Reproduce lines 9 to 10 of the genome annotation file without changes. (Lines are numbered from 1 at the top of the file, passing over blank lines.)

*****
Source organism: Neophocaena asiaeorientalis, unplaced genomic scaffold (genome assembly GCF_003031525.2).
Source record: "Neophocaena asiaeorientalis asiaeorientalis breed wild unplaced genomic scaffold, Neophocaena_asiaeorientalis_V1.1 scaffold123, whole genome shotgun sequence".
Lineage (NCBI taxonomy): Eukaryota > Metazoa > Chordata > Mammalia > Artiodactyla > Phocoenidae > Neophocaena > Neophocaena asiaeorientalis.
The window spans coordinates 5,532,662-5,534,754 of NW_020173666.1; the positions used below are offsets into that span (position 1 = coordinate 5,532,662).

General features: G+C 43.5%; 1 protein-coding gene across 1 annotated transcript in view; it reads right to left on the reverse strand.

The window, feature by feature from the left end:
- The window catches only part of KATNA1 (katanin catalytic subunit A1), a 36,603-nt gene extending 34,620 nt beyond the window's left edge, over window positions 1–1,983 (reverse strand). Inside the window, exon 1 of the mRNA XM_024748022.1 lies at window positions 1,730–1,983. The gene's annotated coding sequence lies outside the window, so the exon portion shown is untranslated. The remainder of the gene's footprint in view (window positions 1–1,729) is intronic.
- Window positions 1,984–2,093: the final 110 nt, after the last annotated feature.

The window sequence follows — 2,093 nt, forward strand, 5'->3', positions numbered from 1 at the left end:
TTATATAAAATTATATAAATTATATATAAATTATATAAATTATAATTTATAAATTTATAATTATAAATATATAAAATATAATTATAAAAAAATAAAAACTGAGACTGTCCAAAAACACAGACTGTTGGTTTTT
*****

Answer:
The window sequence follows — 2,093 nt, forward strand, 5'->3', positions numbered from 1 at the left end:
TTATATAAAATTATATAAATTATATATAAATTATATAAATTATAATTTATAAATTTATAATTATAAATATATAAAATATAATTATAAAAAAATAAAAACTGAGACTGTCCAAAAACACAGACTGTTGGTTTTT